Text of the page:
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Men lie, women lie, but the numbers don’t

By Nicolette Mashile Time of article published May 3, 2021

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In 2016, following the success and ease in purchasing my first property, I reckoned I could apply the same process with my second. What wasn’t apparent to me was that buying cash versus buying with a bank loan would be very different.

When you purchase with cash, the offer to purchase (OTP) is enforceable after the seller accepts your offer, provided you don’t need the cooling-off period of five days. When you buy using a bank loan, there are clauses in the OTP that need to be fulfilled; one of them is the suspensive clause.

In most OTPS, the suspensive clause outlines that the OTP becomes legally binding once there is a bank willing to offer you the loan required – in other words, the conditions of sale are qualified.

My first OTP was pretty easy; I had the money and didn’t have to raise any loans. On my second, unbeknown to me that it would become a legal document, I changed none of the sale Ts and Cs for my own benefit. When one of the banks did grant me a loan, they did it to their benefit. The loan was for R2 850 000 at a fair interest rate of 9.7% back in 2016, but over a 30-year period. These are not just numbers. I remember declining this offer in my conversation with the bank and the estate agent. I didn’t know much about finance back then, but I knew these numbers were off. At the end of the 30 years, my repayment to the bank would be R8 803 495. This is more than double the future value of the R2 850 000. My estate agent, desperate for the sale to go through, tried to convince me that it was a fair offer from the bank.

Most of us, when we are put in a situation that will benefit us, may bend the truth. I know men and women lie. However, the numbers will never lie to you. Change a couple of things in the grant offer, such as a 30-year to a 20-year loan, and the total repayment changes dramatically to R6 465 374 – that’s R2 million of another house. Haibo! Don’t discount the numbers.

Money is a big part of our lives, and if we do not understand the maths behind money, we will not be able to manage it properly.

Credit and loans are also a big part of how people finance their goals, but do we pay enough attention to the numbers in our credit agreements’ Ts and Cs?

Do you ask yourself critical questions, such as what the interest rate is, the multiplier, the loan term, the instalment required each month? If you are not familiar with these terms, here is an opportunity to brush up on your financial knowledge.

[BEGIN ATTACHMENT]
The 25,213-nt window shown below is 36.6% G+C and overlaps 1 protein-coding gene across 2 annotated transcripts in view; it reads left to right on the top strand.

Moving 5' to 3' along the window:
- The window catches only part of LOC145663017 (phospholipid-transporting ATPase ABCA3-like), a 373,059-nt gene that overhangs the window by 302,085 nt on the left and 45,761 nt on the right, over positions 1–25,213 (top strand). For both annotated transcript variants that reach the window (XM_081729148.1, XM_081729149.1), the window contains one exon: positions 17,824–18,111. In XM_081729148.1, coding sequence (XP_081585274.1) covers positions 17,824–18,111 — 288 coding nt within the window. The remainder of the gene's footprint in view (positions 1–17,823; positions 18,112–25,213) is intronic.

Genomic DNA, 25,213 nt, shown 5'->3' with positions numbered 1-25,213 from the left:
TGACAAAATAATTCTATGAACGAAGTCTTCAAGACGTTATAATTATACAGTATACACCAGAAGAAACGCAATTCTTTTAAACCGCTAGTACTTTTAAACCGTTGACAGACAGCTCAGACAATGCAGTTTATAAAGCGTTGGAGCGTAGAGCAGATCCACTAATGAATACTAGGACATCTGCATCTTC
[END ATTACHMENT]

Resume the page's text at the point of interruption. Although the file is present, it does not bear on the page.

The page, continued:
◆ Principal. This is the initial amount that you have agreed to borrow from the bank. This amount is deposited into your account by the bank, and this amount plus a bit extra (due to interest and other fees) will make up the total repayment amount that will have to be paid back to the bank within the agreed period.

◆ Interest rate. The interest rate, or the cost of borrowing the money, is calculated as an annual percentage rate, or APR. The interest rate is usually fixed and may be dependent on your credit score. If you have a higher credit score, you will be granted a lower rate. If you have a lower credit score, you will be given a higher rate.

◆ Multiplier. Instead of using interest rates or APRS, some banks may use multipliers to calculate the standard fee to be added to the principal amount. If the multiplier is 1.5 on a principal of R10 000, the total repayment amount will be R15 000.

◆ Loan term. Loan terms can vary, and the instalments will differ depending on the period. A R10 000 loan over three years will not have the same instalments as a five-year loan. You will pay 60 monthly instalments for a loan term of five years.

◆ Credit score. When applying for a loan, a credit risk assessment is done. This indicates how much risk the bank would be taking exposing their money to you if it were to grant you the loan. This rating is often expressed as a score by the credit bureaus. It can shape the interest rate you are offered and how much you can potentially be granted credit.

It is essential to know these terms to negotiate the best loan plan for yourself. Remember that a loan is an agreement between you and the bank, so the bank needs to have confidence that the plan agreed on is one you can commit to.

We now live in a technologically savvy world, so before you apply for a loan, use an online loan calculator to play around with figures and see what scenario seems most likely to work best for you. But you will not be able to do that if you do not understand the mathematics of money.

Nicolette Mashile is the co-host of the SABC1 talk show Daily Thetha, an actress on Generations and the founder of Financial Bunny, a financial literacy platform. She has recently written a book, What’s Your Move? A collection of ordinary financial lessons.

PERSONAL FINANCE

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